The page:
As the pace of my life has accelerated and my hours of sleep have dwindled in recent years, I have become a little more exacting about the books I admit to my reading queue. At the beginning of 2013 I drew up a list of about thirty titles that I intended to read over the course of the year. Looking at that list again today, I see that I only half-succeeded. Well, at least I have a good start on my list for 2014.
Part of the reason for my slow progress was that I decided, mid-year, to ease up on my explorations of that vast ocean of “Books I Have Not Read.” I paused, took a deep breath, and went back to re-read some things that I had enjoyed on first acquaintance and always meant to return to. This was a good practice, and I am planning to continue it in the new year.
Among the books I did read this year, a few stood out as being particularly good.
Let this final volume in Taruskin’s massive, and massively enjoyable, history stand in for the whole set, which I read in its entirety over the last few years. It is an amazing tour de force of historical and critical exposition, plump with enlightening remarks and (for the most part) accessible discussion of musical developments over the past thousand years of western culture. Taruskin is reputedly one of the world’s foremost musicologists, and in these volumes he has given music lovers an invaluable gift. A treasure. [Book Note]
There are many books available about Christian contemplative prayer, and I have read a few over the years. This may be the best one that has come my way, not so much for sheer profundity, but for the way it strikes a nice balance between profundity and accessibility. Laird writes with a gentle authority which seems rooted in personal experience, and with sensitivity to the impediments which the beginner can expect to encounter. I found it an instructive and edifying book. [Book Note]
I intend to write more about this book in the coming weeks, but I can make some brief comments here. Many books have been written about Chesterton, but Fr. Wild attempts something that I have not seen before: to describe the basic contours of Chesterton’s spiritual life. Fr. Wild argues that Chesterton is a kind of mystic, gifted with a special awareness of what he calls ‘the thereness-of-being-coming-forth’ — that is, an habitual apprehension of the contingency of creation and its dependence on God’s creative power for its continued existence. The argument is developed carefully and persuasively, drawing on a wide range of Chesterton’s writings. He goes on to argue not only that Chesterton lived this “Creator mysticism,” but that he had it in virtue of a special divine grace. That is harder to demonstrate, but the whole line of argument will surely be of special interest to the Bishop of Northampton. A stimulating read.
It had been about ten years since I last read this wonderful novel; I am so glad that I took the time to revisit it. It is, of course, Mann’s modernized rendering of the Faust myth. The central character, Adrian Leverkuhn, is a composer who sells his soul to the devil in exchange for a lifetime of creative genius and worldwide acclaim. I do not know why this book is not more widely read and more lavishly praised; few twentieth-century novels are its superior. Mann’s writing is superb: elegant, elaborate, and precise, with a charming loquacity that never wears out its welcome. It poses as a memoir written during the Second World War by Adrian’s childhood friend, and the events of Adrian’s life parallel Germany’s ill-starred bid for power under Hitler. But it would be crude to reduce the book to a political allegory: at its heart it is, I believe, a meditation on creativity and the sources and costs of artistic genius. The supernatural elements of the tale are handled deftly and with considerable subtlety: we are left in some doubt as to whether Adrian in fact encountered the devil or whether his genius and his eventual madness are together rooted in a physical malady, albeit one with a moral aspect. The book is a treat for music lovers too, as it contains some of the finest literary prose about music that I have ever encountered; the section on Beethoven’s last piano sonata is especially transporting. It is a great book from start to finish.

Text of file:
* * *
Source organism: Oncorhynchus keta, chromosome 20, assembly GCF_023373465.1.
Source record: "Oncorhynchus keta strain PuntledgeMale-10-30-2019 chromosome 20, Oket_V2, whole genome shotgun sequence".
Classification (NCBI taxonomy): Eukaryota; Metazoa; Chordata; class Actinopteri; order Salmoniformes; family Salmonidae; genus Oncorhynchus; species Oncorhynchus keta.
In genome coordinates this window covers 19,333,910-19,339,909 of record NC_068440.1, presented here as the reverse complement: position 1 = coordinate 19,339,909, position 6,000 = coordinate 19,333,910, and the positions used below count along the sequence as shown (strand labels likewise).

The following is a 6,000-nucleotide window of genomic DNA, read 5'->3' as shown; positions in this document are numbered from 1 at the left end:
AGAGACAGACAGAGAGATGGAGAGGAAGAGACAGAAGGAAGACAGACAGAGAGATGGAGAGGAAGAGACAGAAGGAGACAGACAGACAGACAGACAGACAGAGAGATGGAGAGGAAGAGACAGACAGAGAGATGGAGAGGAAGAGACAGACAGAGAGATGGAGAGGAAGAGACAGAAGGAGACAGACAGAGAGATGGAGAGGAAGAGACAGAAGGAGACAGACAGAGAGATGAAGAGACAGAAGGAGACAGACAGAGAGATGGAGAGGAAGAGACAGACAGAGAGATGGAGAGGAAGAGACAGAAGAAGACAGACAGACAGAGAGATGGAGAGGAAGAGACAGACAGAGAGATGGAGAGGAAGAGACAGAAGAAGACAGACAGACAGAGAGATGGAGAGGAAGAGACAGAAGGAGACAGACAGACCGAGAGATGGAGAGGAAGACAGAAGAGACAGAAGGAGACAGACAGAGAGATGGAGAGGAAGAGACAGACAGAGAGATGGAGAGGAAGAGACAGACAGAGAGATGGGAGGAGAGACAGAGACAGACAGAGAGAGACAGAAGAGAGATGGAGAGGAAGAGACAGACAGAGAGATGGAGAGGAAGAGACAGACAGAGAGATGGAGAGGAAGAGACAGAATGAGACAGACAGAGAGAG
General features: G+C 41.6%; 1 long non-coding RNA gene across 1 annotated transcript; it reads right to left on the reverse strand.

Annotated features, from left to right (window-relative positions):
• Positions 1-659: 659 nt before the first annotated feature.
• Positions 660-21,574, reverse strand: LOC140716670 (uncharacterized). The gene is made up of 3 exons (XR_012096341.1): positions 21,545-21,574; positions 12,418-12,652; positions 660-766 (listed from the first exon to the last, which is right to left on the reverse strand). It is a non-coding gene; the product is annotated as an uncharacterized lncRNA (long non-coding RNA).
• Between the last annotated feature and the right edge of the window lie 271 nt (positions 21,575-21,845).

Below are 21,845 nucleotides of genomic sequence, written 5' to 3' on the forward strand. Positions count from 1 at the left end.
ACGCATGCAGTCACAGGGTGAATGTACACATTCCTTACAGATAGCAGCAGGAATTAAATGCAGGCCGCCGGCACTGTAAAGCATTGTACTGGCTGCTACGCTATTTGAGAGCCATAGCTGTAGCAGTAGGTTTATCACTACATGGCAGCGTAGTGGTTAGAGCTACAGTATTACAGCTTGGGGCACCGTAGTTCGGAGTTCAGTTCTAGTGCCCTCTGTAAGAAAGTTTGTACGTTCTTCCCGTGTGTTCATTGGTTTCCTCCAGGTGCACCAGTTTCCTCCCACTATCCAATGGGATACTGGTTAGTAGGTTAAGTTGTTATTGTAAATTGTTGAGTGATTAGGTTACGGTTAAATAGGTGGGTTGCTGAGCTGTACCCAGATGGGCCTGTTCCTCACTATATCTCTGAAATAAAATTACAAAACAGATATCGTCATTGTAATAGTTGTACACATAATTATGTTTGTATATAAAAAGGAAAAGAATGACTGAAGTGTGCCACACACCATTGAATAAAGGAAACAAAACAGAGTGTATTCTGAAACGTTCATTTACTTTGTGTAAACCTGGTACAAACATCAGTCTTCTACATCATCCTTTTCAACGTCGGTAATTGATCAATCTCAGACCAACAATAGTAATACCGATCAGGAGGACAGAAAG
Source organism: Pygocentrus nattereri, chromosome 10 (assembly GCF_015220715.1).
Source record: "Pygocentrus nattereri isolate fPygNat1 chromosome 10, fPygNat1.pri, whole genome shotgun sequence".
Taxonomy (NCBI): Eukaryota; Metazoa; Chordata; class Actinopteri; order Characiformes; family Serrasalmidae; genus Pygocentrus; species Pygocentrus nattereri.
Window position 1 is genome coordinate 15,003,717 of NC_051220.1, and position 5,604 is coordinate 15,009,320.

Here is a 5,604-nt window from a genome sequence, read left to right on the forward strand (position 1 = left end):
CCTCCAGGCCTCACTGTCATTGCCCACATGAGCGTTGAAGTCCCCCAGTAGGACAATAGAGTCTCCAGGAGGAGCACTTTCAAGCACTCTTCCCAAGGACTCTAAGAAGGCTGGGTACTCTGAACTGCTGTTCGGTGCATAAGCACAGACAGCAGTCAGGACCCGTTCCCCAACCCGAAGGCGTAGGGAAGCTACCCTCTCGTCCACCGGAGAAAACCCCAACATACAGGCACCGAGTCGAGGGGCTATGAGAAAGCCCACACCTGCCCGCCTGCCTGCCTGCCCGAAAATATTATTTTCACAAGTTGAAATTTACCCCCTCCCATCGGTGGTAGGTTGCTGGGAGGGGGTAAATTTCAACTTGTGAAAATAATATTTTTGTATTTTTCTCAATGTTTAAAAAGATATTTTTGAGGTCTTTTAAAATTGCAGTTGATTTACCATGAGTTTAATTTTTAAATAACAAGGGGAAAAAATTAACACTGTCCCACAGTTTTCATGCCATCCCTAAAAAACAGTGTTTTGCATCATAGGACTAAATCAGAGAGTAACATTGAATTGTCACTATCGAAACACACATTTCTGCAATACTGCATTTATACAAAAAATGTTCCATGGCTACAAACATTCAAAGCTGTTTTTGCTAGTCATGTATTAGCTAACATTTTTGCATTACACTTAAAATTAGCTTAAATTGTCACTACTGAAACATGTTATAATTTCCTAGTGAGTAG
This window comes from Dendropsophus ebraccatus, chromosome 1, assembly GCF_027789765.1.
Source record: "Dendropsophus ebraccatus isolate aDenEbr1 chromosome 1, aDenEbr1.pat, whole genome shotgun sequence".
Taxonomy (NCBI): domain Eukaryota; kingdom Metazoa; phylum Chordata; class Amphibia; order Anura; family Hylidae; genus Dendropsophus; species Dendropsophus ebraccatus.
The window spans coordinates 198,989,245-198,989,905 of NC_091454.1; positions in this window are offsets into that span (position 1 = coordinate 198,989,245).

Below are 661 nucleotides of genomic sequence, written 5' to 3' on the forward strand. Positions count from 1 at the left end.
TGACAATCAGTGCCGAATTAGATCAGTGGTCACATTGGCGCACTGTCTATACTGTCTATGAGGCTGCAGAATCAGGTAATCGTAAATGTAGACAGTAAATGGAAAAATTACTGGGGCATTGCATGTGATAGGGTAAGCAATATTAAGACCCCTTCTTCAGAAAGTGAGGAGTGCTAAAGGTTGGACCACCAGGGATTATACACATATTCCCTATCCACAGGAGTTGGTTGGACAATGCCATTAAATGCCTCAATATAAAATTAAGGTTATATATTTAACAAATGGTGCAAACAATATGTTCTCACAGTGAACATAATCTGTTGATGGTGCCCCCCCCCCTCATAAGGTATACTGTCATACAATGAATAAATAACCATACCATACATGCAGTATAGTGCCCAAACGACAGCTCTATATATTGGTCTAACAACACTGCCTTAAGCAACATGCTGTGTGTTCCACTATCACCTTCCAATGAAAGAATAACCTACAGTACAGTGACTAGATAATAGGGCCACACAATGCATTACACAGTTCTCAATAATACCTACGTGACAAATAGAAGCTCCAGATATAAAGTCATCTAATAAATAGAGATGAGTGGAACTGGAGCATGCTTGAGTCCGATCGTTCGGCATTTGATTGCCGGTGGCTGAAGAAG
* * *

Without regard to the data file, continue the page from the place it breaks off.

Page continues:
This year I devoted quite a lot of time to reading Thomas Malory’s Arthurian tales, most of them in the Middle English of Caxton’s original printing. In the course of doing so, I revisited this story about the adventures of Gawain, Lancelot, Galahad, and others as they search for the Holy Grail. For me this story, of all those in the Le Morte d’Arthur cycle (that I have so far read), is the most resonant and moving. It seems to me that, simply because of the nature of the story it is telling, it can be naturally interpreted as both a rousing adventure tale and as an allegory of the Christian soul’s quest for Christ. More effectively than in The Pilgrim’s Progress (which is so dourly moralistic), this story informs the inner life of prayer and devotion with magnanimity, gallantry, and the other splendid virtues of the Arthurian moral universe. It is a truly magnificent book.